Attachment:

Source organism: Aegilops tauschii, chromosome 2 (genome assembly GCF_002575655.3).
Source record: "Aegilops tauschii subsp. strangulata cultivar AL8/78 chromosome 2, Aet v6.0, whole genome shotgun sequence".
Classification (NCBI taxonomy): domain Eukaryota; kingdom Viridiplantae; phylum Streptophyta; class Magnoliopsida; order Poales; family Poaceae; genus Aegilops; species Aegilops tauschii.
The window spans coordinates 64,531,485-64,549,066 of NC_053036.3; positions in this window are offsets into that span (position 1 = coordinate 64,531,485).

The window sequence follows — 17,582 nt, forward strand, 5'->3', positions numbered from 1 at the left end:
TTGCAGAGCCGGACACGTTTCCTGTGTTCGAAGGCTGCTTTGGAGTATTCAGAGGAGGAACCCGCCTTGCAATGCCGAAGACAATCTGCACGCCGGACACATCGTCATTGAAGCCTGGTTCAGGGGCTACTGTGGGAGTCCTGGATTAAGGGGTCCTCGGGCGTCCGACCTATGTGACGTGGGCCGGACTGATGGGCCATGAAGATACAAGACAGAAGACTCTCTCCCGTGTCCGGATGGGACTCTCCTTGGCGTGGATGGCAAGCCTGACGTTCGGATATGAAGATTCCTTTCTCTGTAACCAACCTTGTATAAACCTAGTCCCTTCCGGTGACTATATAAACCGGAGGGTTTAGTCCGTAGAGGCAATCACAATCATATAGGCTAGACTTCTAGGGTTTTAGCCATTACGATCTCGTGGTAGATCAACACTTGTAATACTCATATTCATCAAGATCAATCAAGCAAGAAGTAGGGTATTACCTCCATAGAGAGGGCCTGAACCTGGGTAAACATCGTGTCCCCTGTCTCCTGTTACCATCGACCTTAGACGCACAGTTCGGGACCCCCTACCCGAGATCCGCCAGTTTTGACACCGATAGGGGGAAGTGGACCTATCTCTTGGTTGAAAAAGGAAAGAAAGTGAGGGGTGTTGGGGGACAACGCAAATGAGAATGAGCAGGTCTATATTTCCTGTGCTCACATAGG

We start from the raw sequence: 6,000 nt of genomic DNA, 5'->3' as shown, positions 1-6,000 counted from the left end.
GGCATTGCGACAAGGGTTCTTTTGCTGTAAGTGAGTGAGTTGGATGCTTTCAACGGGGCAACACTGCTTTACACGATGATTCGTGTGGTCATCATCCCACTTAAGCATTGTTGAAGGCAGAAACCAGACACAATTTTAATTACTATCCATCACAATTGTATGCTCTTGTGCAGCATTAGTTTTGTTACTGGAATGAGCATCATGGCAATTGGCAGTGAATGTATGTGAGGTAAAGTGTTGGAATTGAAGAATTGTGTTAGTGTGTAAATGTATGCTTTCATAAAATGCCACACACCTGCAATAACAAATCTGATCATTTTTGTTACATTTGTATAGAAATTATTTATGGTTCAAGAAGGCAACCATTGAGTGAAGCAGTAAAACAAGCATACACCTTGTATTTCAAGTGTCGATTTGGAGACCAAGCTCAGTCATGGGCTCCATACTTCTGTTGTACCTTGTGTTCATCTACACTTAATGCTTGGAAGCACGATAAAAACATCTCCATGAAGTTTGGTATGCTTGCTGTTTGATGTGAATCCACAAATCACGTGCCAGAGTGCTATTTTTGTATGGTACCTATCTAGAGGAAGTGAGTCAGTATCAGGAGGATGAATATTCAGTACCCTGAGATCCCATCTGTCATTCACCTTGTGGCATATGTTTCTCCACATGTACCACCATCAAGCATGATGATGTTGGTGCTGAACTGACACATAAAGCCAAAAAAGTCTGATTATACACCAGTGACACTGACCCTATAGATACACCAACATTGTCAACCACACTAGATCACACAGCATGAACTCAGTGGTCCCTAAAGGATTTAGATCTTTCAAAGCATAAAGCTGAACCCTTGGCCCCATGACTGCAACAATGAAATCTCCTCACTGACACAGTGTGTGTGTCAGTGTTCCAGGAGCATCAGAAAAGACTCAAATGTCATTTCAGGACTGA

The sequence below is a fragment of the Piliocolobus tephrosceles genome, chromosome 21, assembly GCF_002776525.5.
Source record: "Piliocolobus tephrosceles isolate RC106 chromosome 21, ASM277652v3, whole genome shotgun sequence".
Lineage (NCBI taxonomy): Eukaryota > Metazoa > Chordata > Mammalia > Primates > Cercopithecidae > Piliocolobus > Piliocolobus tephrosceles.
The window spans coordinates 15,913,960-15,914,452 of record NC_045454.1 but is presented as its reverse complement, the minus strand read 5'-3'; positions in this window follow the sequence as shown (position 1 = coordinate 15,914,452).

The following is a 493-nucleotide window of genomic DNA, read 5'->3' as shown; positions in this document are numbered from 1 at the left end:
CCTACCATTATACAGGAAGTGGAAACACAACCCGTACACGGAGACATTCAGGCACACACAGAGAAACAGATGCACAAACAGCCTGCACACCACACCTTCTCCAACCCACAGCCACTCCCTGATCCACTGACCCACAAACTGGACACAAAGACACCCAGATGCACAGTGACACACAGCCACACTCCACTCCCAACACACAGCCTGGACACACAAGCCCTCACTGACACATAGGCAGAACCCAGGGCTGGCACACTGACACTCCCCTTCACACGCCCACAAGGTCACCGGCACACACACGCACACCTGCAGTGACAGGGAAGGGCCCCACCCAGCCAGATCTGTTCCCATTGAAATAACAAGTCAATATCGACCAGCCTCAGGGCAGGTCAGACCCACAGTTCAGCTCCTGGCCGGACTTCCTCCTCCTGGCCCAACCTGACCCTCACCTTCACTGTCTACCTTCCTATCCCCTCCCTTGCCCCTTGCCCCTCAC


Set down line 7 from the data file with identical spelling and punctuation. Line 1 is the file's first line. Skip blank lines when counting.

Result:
We start from the raw sequence: 6,000 nt of genomic DNA, 5'->3' as shown, positions 1-6,000 counted from the left end.